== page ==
With Altai on our back, we continued east to Ulaanbaatar. We found a ceremonial cairn erected about two hundred meters on top of a high point on the right side of the road tight after leaving the city. Even if these were built as burial or landmark monuments in prehistoric times, they are most likely used as trail markers nowadays.
Asphalt kept us most of the time on the road until we reached the end of Delger’s Region. We left the road a couple of times as we found different collapsed bridges on the way. Who knows why. Even if there wasn’t a river, a small trace of water was still flowing underneath. In consequence, most of the ground was loose.
After the last bridge, we entered the largest area off-road. We did about a hundred and forty kilometers into Buutsagaan Region until we run into a flooded river.
The river itself was not too deep but the frequency of rains the center of Mongolia had in the last days helped many rivers to flood. This one was approximately four hundred meters wide. We could see several cars and trucks parked studying how to get across it.
Max and I drove a couple of kilometers to the sides trying to find a better place to cross. Unfortunately, the crossing area where the vehicles were was the only one in which the dept of the river was predictable. It was quite hot that day. Fortunately, the river flow wasn’t too strong at all.
Max wouldn’t have his chances of getting stuck easily. Therefore, he started dismantling the rear wheel to set a proper one for the situation. One of the many tires he had was a dirt one that was already mounted on the rim. I don’t have any tires or rims to change so I helped him. After an hour we were ready to give it a try.
As expected, Max crossed to the other side without effort. Seeing Max made me think I could do it myself. As the left side seemed more solid, I decided to drive as close as possible to it to the first muddy water cross. I was doing well until I turned right to reach a higher ground to cross. Inevitably, the front wheel blocked itself while straightening and the rear one started sliding. The motorcycle’s frame ended up on the hard ground. Now the rear wheel was in the air.
Max came back from the other side to help. Fortunately, there were some sticks nearby that Max used to lower the ground beneath the motorcycle. The ground beneath it was too hard. It took us about twenty minutes to get the motorcycle out of there while the rest of the vehicles passed by without offering any help. We surely were alone in that mess.
Out of the first obstacle, the rest was not better. There still was two more water cross with a lot of mud in between. It was quite difficult to visually guess the dept of the loose ground. Sometimes it was as deep as the boot sole. Most of the time the whole boot would end up in it.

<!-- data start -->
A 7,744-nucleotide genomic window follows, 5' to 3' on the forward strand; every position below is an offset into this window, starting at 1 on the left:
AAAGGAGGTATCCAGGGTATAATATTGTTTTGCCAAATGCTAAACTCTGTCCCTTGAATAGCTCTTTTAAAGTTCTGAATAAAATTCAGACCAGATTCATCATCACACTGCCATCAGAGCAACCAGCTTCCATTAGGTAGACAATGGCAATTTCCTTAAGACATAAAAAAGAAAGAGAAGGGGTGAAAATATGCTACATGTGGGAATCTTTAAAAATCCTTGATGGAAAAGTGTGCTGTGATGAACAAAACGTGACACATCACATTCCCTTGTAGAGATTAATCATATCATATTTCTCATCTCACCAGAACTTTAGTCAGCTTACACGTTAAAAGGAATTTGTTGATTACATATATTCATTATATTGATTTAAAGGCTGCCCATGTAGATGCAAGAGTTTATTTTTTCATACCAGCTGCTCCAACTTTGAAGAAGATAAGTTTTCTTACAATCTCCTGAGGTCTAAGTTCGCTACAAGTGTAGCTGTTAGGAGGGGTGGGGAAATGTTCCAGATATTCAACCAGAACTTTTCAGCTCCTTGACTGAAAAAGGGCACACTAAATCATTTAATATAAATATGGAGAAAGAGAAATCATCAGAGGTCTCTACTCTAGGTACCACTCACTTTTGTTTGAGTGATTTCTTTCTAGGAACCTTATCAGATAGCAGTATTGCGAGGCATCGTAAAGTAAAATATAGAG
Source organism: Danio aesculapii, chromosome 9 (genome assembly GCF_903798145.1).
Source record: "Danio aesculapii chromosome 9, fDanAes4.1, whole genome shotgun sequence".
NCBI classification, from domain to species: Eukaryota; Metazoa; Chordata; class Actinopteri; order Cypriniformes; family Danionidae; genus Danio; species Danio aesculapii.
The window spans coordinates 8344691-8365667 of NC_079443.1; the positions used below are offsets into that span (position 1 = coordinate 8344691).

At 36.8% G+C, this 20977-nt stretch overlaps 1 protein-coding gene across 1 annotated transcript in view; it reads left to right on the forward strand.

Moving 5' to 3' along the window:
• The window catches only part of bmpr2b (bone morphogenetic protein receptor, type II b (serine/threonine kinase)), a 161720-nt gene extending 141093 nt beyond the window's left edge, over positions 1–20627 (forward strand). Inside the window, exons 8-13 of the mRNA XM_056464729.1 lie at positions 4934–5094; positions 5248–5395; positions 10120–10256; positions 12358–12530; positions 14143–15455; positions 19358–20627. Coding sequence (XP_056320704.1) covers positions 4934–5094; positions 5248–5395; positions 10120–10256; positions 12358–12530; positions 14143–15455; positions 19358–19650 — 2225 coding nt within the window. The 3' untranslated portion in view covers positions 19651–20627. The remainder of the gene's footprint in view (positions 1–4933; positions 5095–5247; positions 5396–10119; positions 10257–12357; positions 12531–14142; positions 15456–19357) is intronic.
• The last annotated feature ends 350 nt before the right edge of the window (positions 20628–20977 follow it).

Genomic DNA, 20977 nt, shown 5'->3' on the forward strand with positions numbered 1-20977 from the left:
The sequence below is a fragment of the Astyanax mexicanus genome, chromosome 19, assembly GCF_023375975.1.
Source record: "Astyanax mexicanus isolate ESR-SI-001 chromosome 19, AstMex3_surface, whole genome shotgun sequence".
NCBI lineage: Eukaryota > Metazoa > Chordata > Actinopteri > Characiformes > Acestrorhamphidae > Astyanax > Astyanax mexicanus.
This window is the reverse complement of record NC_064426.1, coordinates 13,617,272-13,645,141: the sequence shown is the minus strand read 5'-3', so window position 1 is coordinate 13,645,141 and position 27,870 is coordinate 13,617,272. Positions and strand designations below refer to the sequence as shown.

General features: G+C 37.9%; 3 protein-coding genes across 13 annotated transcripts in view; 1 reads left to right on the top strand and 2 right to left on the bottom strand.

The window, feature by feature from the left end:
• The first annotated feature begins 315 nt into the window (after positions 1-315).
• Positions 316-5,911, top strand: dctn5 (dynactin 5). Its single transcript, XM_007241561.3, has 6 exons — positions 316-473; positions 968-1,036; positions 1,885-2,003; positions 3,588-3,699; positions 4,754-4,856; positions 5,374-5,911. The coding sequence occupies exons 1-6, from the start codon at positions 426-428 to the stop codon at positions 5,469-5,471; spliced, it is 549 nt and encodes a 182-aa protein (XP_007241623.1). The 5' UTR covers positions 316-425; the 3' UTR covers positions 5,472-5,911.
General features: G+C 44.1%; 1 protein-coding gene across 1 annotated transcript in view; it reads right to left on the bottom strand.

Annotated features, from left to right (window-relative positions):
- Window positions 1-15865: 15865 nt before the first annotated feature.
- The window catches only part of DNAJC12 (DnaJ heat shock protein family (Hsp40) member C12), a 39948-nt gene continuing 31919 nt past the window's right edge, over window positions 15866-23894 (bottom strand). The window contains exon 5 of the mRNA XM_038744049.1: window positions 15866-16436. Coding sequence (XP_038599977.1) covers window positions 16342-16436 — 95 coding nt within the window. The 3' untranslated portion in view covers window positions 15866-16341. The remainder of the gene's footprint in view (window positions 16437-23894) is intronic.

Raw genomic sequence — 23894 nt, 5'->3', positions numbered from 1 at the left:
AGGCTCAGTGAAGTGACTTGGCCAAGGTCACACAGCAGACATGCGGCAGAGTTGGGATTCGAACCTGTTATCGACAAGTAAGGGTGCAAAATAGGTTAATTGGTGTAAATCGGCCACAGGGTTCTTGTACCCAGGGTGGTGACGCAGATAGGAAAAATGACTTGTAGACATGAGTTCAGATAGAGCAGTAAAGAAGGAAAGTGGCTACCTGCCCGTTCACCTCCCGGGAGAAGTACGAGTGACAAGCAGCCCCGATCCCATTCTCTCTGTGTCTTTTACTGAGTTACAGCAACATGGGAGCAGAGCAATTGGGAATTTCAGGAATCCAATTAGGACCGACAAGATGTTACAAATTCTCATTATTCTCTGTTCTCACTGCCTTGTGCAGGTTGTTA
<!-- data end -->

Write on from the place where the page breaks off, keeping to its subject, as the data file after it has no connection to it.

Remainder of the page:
Another two hard hours passed before reaching the last obstacle. This time, Max’s efforts pushing the motorcycle weren’t enough to counter the rear wheel sliding. Happily, two locals stepped out of a car and walked towards us. With a guy pulling from each one of the engine guards and another one pushing from behind was now enough to get out of that madness.
We finally took a deserved rest on the other side. A truck driver was still waiting there. It’s been three hours and he didn’t move yet. Probably, he was not so adventurous as the ones that passed before him. Maybe he was just waiting for the right time. We asked him about the road ahead, the one he came from. With a few words, we could understand he was telling us “the road is good”. It took us less than three kilometers to find ourselves again in two different flooded areas.
I got stuck a couple of times. Fortunately, the previous experience and the relatively minor difficulty made it easier to go through. Due to the water level, our boots were soaked. I had a pair of shoes that I put on and left the boots drying in the back. We drove for another forty kilometers before we found a couple of yurts aside the road. It was hot but our footwear wasn’t drying at all. They had too much water.
We were exhausted and the road was too stressful Seeing the yurts caught our attention. It was still early but all the effort we spent back in the river was taking its toll. We decided it was better to stop for the day.
As we were getting close to the yurts a couple of kids came out of them. One of them hardly knew a few words in English and none in Russian. We managed to ask if it was possible to pitch the tents nearby. It seemed other people did the same as well. There was a barrel that has been used for fire during the night. They made no objections. When asking them for something to drink, the kids took us to one of the yurts and we realized that one was some kind of small road shop. They had several drinks stacked one over the other. No alcohol though.
At night, two busses stopped at the yurts. It was not only a drink shop. These people lived from making meals and selling drinks to the passengers. I was surely not expecting to see that.